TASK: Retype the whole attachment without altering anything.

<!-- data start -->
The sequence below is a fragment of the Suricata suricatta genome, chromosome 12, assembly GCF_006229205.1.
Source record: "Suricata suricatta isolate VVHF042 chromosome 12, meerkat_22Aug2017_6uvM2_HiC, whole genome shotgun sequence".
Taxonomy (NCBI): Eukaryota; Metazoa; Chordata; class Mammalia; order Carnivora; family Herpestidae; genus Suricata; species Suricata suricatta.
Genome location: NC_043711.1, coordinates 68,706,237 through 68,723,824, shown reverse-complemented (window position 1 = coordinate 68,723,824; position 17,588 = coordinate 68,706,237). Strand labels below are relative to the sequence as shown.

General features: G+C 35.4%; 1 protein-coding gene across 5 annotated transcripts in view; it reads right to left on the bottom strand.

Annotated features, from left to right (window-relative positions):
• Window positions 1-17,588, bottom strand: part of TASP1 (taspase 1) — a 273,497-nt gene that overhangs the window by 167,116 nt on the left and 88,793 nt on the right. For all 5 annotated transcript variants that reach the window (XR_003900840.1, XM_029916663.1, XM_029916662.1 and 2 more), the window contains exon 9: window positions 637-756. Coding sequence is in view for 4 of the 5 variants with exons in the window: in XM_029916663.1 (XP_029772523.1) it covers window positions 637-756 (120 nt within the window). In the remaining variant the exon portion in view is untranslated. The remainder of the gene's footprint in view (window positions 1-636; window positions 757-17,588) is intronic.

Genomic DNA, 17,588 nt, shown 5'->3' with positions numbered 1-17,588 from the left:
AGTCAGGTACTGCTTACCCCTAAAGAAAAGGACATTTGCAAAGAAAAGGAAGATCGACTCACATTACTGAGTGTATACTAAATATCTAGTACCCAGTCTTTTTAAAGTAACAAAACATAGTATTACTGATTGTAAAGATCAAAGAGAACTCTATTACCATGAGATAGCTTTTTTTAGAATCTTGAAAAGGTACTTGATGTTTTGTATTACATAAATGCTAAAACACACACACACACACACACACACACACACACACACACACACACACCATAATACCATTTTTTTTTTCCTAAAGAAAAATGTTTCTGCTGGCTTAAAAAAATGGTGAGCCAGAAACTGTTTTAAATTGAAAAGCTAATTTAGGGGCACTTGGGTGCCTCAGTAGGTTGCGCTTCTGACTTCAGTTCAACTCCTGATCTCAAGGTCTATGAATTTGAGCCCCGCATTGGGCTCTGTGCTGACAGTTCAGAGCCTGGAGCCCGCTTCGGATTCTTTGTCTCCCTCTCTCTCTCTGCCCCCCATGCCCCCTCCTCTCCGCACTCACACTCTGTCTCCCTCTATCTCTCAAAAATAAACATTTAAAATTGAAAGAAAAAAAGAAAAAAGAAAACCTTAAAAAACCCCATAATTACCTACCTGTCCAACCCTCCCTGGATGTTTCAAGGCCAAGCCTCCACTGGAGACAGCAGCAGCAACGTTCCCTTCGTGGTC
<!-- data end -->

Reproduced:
The sequence below is a fragment of the Suricata suricatta genome, chromosome 12, assembly GCF_006229205.1.
Source record: "Suricata suricatta isolate VVHF042 chromosome 12, meerkat_22Aug2017_6uvM2_HiC, whole genome shotgun sequence".
Taxonomy (NCBI): Eukaryota; Metazoa; Chordata; class Mammalia; order Carnivora; family Herpestidae; genus Suricata; species Suricata suricatta.
Genome location: NC_043711.1, coordinates 68,706,237 through 68,723,824, shown reverse-complemented (window position 1 = coordinate 68,723,824; position 17,588 = coordinate 68,706,237). Strand labels below are relative to the sequence as shown.

General features: G+C 35.4%; 1 protein-coding gene across 5 annotated transcripts in view; it reads right to left on the bottom strand.

Annotated features, from left to right (window-relative positions):
• Window positions 1-17,588, bottom strand: part of TASP1 (taspase 1) — a 273,497-nt gene that overhangs the window by 167,116 nt on the left and 88,793 nt on the right. For all 5 annotated transcript variants that reach the window (XR_003900840.1, XM_029916663.1, XM_029916662.1 and 2 more), the window contains exon 9: window positions 637-756. Coding sequence is in view for 4 of the 5 variants with exons in the window: in XM_029916663.1 (XP_029772523.1) it covers window positions 637-756 (120 nt within the window). In the remaining variant the exon portion in view is untranslated. The remainder of the gene's footprint in view (window positions 1-636; window positions 757-17,588) is intronic.

Genomic DNA, 17,588 nt, shown 5'->3' with positions numbered 1-17,588 from the left:
AGTCAGGTACTGCTTACCCCTAAAGAAAAGGACATTTGCAAAGAAAAGGAAGATCGACTCACATTACTGAGTGTATACTAAATATCTAGTACCCAGTCTTTTTAAAGTAACAAAACATAGTATTACTGATTGTAAAGATCAAAGAGAACTCTATTACCATGAGATAGCTTTTTTTAGAATCTTGAAAAGGTACTTGATGTTTTGTATTACATAAATGCTAAAACACACACACACACACACACACACACACACACACACACACACACACCATAATACCATTTTTTTTTTCCTAAAGAAAAATGTTTCTGCTGGCTTAAAAAAATGGTGAGCCAGAAACTGTTTTAAATTGAAAAGCTAATTTAGGGGCACTTGGGTGCCTCAGTAGGTTGCGCTTCTGACTTCAGTTCAACTCCTGATCTCAAGGTCTATGAATTTGAGCCCCGCATTGGGCTCTGTGCTGACAGTTCAGAGCCTGGAGCCCGCTTCGGATTCTTTGTCTCCCTCTCTCTCTCTGCCCCCCATGCCCCCTCCTCTCCGCACTCACACTCTGTCTCCCTCTATCTCTCAAAAATAAACATTTAAAATTGAAAGAAAAAAAGAAAAAAGAAAACCTTAAAAAACCCCATAATTACCTACCTGTCCAACCCTCCCTGGATGTTTCAAGGCCAAGCCTCCACTGGAGACAGCAGCAGCAACGTTCCCTTCGTGGTC